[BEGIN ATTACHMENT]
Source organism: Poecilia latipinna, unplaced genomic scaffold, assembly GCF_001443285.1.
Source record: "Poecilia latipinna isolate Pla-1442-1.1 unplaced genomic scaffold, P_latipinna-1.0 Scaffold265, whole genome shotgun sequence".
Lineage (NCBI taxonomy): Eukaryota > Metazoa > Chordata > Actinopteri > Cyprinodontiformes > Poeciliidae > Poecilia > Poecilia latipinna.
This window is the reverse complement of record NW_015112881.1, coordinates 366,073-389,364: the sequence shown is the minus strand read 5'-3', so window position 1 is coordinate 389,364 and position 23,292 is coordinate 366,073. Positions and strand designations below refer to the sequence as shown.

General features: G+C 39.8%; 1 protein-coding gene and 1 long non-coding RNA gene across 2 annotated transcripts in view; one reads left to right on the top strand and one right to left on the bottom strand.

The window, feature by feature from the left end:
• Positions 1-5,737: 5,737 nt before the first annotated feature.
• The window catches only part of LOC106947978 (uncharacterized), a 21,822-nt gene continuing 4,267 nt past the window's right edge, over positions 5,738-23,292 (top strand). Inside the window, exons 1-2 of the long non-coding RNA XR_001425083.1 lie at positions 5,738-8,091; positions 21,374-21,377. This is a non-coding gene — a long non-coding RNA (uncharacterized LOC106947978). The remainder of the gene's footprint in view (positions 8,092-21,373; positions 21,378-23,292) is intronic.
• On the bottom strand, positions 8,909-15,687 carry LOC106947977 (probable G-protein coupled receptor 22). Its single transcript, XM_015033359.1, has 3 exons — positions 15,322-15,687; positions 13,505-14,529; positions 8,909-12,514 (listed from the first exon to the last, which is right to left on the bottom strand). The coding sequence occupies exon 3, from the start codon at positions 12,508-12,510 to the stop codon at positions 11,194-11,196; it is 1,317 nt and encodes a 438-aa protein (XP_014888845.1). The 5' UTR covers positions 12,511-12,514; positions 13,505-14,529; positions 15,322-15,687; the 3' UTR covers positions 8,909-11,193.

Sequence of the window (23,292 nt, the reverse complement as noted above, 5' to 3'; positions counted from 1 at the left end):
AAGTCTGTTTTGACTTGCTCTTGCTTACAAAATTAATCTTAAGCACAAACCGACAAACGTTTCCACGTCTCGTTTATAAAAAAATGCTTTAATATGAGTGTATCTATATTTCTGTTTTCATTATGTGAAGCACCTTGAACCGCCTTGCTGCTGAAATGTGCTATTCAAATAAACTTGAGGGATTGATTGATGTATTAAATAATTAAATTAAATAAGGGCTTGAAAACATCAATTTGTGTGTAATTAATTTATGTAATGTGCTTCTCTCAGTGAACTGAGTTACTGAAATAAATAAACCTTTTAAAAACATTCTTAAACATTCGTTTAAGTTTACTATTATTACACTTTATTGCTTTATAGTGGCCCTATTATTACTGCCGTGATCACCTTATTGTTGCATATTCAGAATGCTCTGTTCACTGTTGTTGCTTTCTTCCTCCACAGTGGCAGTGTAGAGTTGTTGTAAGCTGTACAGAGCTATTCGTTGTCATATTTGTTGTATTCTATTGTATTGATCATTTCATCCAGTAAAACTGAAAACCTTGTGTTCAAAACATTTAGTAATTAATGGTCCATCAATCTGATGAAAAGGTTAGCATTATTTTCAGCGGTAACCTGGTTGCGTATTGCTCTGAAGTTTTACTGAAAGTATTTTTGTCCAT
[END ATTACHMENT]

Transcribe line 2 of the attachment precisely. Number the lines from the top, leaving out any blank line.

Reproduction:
Source record: "Poecilia latipinna isolate Pla-1442-1.1 unplaced genomic scaffold, P_latipinna-1.0 Scaffold265, whole genome shotgun sequence".